Well, you are cherry picking your comparisons here. Particularly in low income urban neighborhoods, fruit/vegetables are hard to come by. When they are found, they are not as cheap as you assume. Furthermore, while some brands of chips cost 4.50, most do not. You would expect to find a bag of baby carrots to be about 3.50, while a no-name chip bag will cost $1. Or, as mentioned, you could buy ramen noodles for 20 cents.

It's funny you mention farmers markets--you think those things are everywhere? In high needs areas? They arent. In fact, one of the big outreach initiatives going on in NYC is to expand healthy farmers markets into high need areas and provide additional benefits for those that shop there. Where do you think people will grow their own food, in their living rooms?

While the regressive tax might have a positive impact on the health disparities between socioeconomic groups, it's not the only answer (in my opinion). There are plenty of overweight/obese people who do not live in poverty. They won't be affected by a tax.
Old 04-13-2012, 08:04 AM Vendetta is offline  
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Double l
 
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Nope,

Let people be fat if they want to.
Old 04-13-2012, 01:37 PM Double l is offline  
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I don't know about tax, but at the very least it'd be nice if food stamps programs didn't allow people to purchase junk food. Governments paying to get people fat so they have more health problems for which we'll also pay.
Old 04-13-2012, 07:12 PM isugoat is offline  
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Vendetta
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Originally Posted by isugoat View Post
I don't know about tax, but at the very least it'd be nice if food stamps programs didn't allow people to purchase junk food. Governments paying to get people fat so they have more health problems for which we'll also pay.

Funny you mention this--the USDA is piloting one such study in Massachusetts, and a few other big cities are trying to experiment with the same type of program.
Old 04-13-2012, 07:30 PM Vendetta is offline  
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I'm overweight, I've tried eating 1000 calories a day, I've tried low fat high protein no junk food diets, I'm still overweight.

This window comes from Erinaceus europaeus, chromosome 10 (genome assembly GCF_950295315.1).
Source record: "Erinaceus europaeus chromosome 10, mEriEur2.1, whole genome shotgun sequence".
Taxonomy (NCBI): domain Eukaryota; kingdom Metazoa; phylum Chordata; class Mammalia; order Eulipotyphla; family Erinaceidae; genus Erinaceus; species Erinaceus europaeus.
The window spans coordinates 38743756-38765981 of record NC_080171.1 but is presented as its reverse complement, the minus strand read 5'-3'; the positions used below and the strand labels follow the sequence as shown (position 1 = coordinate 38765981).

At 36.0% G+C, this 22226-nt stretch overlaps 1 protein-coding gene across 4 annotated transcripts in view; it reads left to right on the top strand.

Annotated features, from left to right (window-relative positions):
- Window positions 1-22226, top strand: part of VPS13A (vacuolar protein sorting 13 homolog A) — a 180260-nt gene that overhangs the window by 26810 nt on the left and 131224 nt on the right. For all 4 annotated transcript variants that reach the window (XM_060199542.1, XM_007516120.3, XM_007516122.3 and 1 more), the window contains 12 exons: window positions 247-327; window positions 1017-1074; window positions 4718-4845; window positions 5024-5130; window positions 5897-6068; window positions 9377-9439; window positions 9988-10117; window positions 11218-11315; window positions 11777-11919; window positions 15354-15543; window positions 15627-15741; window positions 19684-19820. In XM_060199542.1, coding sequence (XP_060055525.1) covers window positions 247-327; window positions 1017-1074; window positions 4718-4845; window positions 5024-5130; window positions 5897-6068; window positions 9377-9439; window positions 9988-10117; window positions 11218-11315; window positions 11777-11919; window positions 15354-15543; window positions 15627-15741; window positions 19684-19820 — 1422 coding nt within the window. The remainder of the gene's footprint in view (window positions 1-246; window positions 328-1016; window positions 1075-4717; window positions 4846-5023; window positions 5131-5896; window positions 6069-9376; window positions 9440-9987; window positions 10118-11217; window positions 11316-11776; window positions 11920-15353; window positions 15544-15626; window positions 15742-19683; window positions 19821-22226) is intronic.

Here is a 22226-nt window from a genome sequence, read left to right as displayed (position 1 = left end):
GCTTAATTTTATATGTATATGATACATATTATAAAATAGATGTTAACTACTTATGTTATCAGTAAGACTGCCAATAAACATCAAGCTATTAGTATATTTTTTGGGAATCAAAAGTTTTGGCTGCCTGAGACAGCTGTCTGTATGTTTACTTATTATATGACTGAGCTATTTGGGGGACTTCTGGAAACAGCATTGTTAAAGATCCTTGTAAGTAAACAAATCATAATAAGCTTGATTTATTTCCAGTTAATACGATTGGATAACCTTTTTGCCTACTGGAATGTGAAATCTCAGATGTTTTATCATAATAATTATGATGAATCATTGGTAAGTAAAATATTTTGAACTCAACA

Even exercising I only lose on average 15lbs. Which is my normal range of fluctuation.

Junk food isn't always the reason.
Old 04-13-2012, 08:03 PM Ruffy is offline  
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I'm overweight, I've tried eating 1000 calories a day, I've tried low fat high protein no junk food diets, I'm still overweight.

Even exercising I only lose on average 15lbs. Which is my normal range of fluctuation.

Junk food isn't always the reason.
and how long did you try any of those things for?
Old 04-13-2012, 08:22 PM Forever Domon is offline  
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Quote:
Originally Posted by Ruffy View Post
I'm overweight, I've tried eating 1000 calories a day, I've tried low fat high protein no junk food diets, I'm still overweight.

Even exercising I only lose on average 15lbs. Which is my normal range of fluctuation.

Junk food isn't always the reason.

Can an obese person starve to death and die fat? Or will their body consume all their fat and will they become skinny before they die?
Old 04-28-2012, 11:45 PM dio is offline  
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Xcric
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Can an obese person starve to death and die fat? Or will their body consume all their fat and will they become skinny before they die?

they can die fat. theres quite a few notable cases of it out there. your body trying to break down itself isn't enough to sustain it.
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Old 04-29-2012, 12:18 AM Xcric is offline